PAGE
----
There is superstitious fear of AIDS among the broad masses of people. AIDS is something equivalent to plaque or even the evil eye, and people have no idea how the disease is really spread. Local communities sometimes protest violently against plans to build health centers for HIV carriers. In Warsaw many HIV carriers have to beg in the streets. In June, the Sejm decided to grant 800 million zloties ($ 90 000) for the care of people sick in AIDS, and discrimination of HIV carriers was declared illegal.

A pessimistic view was raised by one participant: - This country is not moving toward a greater tolerance, rather in the direction of medieval darkness. Conservative nationalist Catholicism is gaining ground and is seeing its fir success in the moves to ban abortion and make divorces more complicated.

6. General political discussion.

The discussion took place around the campfire on the evening of my arrival. Present were Radosław Gawlik, Solidarity MP and a former activist of the "Freedom & Peace" Movement, and several of the leading figures in the Green Federation.

Wojciech Kłosowski (from our host family in D±brówka) told about the State Council of Environment, of which he is a member. It is an assembly of old men, mostly professors, who hold long speeches but nothing concrete. A few persons from the ecological movement have been appointed to the Council in the last year, but this does not change its character of a facade institution created by the old rwgime.

The Ministry of Environment has accomplished very little. Apart from the fact that its staff is the same as in the days of the old system it has a very weak position in the Government, where economic policy and market liberalism are top priorities. The president of the Sejm commission on Ecological Affairs habitually criticizes the Ministry on commission meetings. When the Minister himself was threatened with a vote of No Confidence, he agreed to present a package of new en- vironmental legislation in September.

What are the possibilities to pursue ecological policies in Parliament, where only a dozen or so MPs have connections with the ecological movement?

Gawlik says the Parliament as a decision - making body is less important that the personal prestige of being an MP, which facilitates access to all kinds o information from State administration and industry.

Gawlik has been trying to put question of nuclear power on Agenda of the Sejm. But since there is a split within Solidarity in the matter he had no success so far. Question: - It helps up the prestige of action to have an MP participating. So can we count on you for civil disobedience actions, for example against Żarno- wiec?

Gawlik has troubles with this question. After a long explanation he ends up with, "Well, yes, perhaps, but I'd prefer not to." Some people look disappointed to hear such an answer from a former peace activist.

Discussion about the "Round Table" postulates: In negotiations between Solidarity and the Communist government in the Spring of 1989, one working group for environmental affairs came to an agreement on some 40 concrete points, including, for example increased possibilities to take polluters to court, and subsidize imports of milk without radioactive contamination for babies. Most of the points to be carried out in one year, but very few of them have been realized. This is one reason for the mistrust in the Solidarity government felt by the ecological movement.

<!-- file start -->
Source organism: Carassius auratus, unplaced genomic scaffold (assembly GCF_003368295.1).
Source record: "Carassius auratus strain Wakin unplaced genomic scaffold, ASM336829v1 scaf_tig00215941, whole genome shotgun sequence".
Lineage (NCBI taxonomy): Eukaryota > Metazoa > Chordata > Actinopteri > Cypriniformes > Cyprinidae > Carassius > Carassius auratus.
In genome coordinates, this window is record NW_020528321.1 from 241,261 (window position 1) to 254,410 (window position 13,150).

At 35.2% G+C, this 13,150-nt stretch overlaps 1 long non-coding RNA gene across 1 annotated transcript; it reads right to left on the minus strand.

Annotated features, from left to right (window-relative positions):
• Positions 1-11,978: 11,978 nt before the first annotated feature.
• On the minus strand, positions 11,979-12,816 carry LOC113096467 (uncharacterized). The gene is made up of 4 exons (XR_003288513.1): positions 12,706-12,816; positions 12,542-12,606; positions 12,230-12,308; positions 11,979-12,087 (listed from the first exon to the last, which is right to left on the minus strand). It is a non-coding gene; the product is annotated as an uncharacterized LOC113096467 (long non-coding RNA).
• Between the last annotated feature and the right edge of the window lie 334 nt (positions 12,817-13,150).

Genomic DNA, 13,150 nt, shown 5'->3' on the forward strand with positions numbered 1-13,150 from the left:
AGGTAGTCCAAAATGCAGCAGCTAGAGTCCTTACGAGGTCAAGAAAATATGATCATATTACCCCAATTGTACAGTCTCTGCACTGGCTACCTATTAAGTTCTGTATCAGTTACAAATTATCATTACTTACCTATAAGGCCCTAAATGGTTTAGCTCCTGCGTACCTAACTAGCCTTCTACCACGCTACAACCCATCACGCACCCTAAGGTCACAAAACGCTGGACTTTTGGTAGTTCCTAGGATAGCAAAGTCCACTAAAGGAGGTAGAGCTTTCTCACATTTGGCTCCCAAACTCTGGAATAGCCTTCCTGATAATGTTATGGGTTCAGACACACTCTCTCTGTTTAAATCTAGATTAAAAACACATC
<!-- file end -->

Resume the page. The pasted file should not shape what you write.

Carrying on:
Visions of the future: Grzegorz Peszko from Kraków says that government, parliament and the national state are obsolete structures. The natural unit for human cooperation is the bio-regions, for example, the Baltic region and the Alp region. A first step to cut down State power might be to close down the entire Ministry of Environment and use the money to found an independent ecological institute run by social movements. Radek Gawlik protests - The idea is completely unrealistic. It is better to strengthen the Ministry of Environ ment, in the long run making it a Super Ministry setting the framework for all Government decisions. "In that case" - says Peszko - "why don't you introduce a green dictatorship with ecological secret police? That would be even more effective!"

Should the Green Federation run for parliament in the free elections scheduled for next year?

The majority opinion seems to be "no". The basic problems can not be solved in parliament. One speaker says it can be useful to have a few ecologist MPs, like Gawlik, to keep ecology on the parliamentary agenda, but the extra-parliamentarian movement is by far the most important. The Green Federation decided from its beginning (in December 1988) it would never run for seats in National Parliament, only in local councils.

In the end I ask a question; what are the possibilities to unite the Green movement in Poland? There are three fractions of the Polish Green Party, there is the Green Federation and other organizations, like the Polish Ecological Club and the "Freedom & Peace" Movement, who, although they are not parties set up candidates for local elections. And there are the green Solidarity MPs.

The answer seems pessimistic. It is difficult to cooperate with the Green Party, because if you work with one fraction, the two others will automatically become your enemy. Besides, people from the Green Federation decided not to join the Green party because of different opinions on democracy and decentralization. All ecolo- gical groups have their identity. It is better to cooperate closely on concrete topics, like for example the newly formed Coalition for Alternative Energy, than to press a unification of organizations.

Tomas Hakanson
the Green Party of Sweden

GB No. 3, winter 1990/91 | Contents